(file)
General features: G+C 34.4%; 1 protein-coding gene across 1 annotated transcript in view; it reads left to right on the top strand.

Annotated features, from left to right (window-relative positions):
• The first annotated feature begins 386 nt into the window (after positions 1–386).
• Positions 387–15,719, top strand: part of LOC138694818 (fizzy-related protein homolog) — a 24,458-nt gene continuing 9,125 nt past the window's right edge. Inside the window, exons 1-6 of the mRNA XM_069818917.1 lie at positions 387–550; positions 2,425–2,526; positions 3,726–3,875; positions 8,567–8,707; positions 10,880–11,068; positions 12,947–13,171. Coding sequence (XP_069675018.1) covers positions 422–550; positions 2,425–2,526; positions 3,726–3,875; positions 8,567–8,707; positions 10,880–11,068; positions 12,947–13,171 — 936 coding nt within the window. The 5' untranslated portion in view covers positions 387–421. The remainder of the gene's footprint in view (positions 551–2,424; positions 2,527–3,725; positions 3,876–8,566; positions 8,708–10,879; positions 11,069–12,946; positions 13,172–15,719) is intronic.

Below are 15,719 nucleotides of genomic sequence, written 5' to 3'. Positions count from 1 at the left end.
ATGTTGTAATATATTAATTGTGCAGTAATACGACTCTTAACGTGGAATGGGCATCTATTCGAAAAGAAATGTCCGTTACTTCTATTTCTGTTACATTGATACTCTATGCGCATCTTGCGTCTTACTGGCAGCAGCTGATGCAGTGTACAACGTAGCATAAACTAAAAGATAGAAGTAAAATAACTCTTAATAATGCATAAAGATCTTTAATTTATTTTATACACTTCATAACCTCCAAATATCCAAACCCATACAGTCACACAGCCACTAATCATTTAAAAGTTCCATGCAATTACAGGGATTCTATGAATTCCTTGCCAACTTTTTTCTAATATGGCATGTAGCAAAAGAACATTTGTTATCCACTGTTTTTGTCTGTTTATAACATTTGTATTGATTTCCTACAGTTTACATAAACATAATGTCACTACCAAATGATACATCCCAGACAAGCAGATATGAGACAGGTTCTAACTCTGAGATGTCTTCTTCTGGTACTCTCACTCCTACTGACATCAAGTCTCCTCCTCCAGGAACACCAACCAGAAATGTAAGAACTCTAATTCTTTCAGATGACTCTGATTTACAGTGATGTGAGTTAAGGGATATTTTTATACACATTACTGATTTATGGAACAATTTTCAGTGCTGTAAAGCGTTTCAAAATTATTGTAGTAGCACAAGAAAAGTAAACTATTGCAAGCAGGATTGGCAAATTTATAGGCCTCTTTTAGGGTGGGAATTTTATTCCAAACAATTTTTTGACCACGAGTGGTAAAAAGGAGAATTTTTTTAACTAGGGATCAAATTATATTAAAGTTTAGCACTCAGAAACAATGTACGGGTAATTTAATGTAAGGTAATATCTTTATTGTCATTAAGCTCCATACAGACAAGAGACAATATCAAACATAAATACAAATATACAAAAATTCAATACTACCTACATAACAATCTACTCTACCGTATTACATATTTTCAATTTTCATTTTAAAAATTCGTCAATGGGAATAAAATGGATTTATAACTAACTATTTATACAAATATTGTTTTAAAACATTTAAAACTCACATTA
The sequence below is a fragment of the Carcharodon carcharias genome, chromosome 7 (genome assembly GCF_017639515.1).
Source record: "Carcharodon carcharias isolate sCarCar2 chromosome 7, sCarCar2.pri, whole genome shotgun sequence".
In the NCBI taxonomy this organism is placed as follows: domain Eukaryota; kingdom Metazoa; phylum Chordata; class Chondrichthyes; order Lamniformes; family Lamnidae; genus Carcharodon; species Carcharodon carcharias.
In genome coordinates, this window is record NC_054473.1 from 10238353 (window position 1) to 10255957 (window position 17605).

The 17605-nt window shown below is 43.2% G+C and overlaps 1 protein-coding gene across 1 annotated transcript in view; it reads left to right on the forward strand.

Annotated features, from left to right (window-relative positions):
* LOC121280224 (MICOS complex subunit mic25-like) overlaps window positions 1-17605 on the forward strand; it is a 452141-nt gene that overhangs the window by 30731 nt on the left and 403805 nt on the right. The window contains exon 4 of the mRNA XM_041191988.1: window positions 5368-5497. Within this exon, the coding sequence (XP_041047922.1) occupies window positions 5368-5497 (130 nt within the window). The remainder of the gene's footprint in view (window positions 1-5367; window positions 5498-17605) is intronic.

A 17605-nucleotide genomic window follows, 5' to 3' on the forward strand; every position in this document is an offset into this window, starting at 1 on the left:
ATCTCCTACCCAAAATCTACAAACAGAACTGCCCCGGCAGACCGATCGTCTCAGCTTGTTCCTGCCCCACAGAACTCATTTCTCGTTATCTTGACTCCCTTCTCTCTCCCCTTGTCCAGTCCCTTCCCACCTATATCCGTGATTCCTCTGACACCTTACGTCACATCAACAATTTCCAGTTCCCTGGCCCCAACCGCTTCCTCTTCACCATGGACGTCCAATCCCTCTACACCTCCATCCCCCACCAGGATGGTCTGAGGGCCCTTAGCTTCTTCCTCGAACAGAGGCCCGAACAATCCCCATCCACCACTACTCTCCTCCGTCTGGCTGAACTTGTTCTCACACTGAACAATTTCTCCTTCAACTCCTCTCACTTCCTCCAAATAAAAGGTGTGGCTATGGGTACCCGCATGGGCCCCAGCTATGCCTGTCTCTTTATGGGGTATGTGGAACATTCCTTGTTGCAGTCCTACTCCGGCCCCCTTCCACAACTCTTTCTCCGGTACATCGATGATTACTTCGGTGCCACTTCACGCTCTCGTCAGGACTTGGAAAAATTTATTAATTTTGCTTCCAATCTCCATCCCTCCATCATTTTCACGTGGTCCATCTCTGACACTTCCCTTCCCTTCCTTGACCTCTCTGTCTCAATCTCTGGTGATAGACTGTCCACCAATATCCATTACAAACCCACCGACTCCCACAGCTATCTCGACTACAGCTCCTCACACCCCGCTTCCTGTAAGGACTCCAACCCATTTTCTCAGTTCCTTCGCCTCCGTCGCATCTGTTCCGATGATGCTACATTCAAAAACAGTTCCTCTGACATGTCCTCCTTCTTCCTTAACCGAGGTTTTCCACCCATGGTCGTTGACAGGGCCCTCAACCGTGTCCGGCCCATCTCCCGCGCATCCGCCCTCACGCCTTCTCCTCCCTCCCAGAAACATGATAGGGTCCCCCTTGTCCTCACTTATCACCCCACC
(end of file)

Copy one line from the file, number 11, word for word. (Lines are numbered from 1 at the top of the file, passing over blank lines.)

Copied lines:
The 17605-nt window shown below is 43.2% G+C and overlaps 1 protein-coding gene across 1 annotated transcript in view; it reads left to right on the forward strand.